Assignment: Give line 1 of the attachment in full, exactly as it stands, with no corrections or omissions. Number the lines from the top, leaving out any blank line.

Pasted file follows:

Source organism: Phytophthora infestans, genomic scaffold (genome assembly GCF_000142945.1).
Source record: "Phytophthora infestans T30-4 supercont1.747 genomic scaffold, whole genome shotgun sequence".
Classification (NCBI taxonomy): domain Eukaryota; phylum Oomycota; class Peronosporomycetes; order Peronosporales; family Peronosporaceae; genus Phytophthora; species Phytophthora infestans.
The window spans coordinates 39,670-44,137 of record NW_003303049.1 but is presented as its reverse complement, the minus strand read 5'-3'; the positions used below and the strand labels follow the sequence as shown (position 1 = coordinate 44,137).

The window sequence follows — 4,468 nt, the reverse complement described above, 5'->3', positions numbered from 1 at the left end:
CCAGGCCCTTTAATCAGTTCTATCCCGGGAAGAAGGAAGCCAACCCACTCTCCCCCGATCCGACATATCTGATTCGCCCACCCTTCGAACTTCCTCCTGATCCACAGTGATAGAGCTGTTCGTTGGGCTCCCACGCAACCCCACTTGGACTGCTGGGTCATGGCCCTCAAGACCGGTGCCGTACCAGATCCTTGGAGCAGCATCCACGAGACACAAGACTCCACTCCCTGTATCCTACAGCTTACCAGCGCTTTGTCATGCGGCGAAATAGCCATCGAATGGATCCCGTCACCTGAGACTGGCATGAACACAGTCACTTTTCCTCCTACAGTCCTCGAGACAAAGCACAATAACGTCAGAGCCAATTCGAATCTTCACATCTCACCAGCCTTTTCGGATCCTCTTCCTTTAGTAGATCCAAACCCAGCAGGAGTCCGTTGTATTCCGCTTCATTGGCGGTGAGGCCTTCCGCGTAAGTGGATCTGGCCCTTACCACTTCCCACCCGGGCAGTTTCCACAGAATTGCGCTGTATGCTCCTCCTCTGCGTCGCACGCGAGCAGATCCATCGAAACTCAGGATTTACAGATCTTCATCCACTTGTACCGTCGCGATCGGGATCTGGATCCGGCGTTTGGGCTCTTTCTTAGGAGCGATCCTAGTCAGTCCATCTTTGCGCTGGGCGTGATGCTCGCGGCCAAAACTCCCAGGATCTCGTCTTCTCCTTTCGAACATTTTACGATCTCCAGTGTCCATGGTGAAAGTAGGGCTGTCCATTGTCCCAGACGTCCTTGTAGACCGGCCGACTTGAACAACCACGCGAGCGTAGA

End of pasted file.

Source organism: Phytophthora infestans, genomic scaffold (genome assembly GCF_000142945.1).